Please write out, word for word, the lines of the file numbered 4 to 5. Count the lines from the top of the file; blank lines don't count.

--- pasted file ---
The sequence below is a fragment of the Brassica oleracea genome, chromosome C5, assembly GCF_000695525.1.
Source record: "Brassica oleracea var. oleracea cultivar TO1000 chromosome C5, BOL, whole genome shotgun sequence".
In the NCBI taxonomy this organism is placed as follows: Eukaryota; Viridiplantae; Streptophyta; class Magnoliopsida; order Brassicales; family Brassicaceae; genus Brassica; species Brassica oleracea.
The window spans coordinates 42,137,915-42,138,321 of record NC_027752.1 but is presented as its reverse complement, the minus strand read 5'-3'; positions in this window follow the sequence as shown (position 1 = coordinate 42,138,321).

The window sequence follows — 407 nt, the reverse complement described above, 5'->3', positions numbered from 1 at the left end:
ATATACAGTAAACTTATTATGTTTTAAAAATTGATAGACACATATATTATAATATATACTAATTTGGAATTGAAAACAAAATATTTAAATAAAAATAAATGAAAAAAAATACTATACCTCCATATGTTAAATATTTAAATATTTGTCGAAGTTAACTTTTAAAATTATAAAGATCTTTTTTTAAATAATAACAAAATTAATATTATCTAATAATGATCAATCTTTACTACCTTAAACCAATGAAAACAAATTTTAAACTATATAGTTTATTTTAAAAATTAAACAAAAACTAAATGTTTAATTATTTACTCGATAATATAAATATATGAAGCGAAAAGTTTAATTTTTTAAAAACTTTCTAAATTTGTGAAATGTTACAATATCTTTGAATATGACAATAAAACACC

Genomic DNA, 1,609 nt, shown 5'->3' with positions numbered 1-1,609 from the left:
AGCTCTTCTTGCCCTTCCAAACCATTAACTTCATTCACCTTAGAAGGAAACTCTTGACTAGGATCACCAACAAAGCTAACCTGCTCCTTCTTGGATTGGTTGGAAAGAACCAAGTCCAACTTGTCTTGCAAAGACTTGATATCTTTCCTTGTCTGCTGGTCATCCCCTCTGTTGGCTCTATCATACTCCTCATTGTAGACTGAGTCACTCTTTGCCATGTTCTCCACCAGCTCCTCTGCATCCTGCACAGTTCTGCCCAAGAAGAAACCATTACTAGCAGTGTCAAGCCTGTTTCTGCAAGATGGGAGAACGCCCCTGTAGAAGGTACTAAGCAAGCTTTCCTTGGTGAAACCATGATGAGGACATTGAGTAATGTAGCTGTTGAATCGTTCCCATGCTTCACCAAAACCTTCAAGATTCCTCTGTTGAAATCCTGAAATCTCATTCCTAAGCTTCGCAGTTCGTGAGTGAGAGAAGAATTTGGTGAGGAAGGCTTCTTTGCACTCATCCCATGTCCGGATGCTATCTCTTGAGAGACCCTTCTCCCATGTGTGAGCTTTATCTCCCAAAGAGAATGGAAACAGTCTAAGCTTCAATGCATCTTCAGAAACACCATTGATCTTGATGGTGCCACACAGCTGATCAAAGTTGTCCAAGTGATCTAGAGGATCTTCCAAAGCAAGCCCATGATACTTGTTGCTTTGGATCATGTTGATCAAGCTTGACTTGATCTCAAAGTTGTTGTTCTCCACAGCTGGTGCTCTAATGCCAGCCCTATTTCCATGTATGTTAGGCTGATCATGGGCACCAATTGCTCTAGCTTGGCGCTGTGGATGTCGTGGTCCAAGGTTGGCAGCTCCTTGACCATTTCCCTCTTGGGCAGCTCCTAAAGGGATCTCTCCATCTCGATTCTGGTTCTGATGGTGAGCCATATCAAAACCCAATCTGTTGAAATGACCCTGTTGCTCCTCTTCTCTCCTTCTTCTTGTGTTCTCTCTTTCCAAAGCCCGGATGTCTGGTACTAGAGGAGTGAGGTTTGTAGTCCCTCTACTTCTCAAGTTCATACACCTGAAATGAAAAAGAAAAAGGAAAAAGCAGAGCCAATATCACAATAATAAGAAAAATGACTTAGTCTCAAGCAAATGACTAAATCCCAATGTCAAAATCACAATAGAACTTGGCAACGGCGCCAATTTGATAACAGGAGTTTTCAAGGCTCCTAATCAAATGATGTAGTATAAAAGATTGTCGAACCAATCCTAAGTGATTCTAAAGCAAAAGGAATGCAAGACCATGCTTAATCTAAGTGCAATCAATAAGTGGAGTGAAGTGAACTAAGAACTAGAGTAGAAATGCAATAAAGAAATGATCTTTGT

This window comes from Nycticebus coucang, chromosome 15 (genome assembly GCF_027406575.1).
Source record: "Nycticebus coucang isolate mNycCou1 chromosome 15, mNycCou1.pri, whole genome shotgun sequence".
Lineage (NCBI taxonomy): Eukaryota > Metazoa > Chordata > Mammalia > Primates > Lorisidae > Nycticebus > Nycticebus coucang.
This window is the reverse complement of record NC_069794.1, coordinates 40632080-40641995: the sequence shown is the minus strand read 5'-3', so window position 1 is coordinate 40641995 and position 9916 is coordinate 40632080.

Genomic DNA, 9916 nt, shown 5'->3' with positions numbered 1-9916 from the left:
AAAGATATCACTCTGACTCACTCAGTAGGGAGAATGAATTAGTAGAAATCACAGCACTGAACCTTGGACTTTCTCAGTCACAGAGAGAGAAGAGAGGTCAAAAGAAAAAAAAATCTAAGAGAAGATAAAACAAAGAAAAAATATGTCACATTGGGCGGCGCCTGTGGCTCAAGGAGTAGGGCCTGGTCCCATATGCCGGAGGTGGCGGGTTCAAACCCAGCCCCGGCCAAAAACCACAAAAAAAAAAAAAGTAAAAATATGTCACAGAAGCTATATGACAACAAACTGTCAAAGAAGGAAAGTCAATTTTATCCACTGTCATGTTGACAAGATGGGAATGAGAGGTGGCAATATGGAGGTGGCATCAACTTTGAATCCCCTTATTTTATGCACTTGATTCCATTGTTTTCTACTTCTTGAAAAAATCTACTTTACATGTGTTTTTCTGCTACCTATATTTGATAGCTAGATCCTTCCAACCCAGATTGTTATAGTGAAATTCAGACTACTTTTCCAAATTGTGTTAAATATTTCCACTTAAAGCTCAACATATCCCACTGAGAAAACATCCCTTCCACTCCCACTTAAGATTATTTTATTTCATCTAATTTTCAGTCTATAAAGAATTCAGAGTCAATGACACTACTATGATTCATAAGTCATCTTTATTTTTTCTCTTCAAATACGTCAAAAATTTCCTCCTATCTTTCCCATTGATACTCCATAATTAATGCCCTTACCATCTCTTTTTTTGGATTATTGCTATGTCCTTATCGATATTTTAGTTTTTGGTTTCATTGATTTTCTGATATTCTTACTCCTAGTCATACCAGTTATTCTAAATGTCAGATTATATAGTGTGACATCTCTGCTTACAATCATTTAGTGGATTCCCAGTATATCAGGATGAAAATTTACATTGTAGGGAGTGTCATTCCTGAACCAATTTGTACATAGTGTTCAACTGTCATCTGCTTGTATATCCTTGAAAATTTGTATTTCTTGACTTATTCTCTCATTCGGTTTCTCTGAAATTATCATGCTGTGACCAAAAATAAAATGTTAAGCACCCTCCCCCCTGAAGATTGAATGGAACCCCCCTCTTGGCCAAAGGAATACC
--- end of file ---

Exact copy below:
The window spans coordinates 42,137,915-42,138,321 of record NC_027752.1 but is presented as its reverse complement, the minus strand read 5'-3'; positions in this window follow the sequence as shown (position 1 = coordinate 42,138,321).

The window sequence follows — 407 nt, the reverse complement described above, 5'->3', positions numbered from 1 at the left end: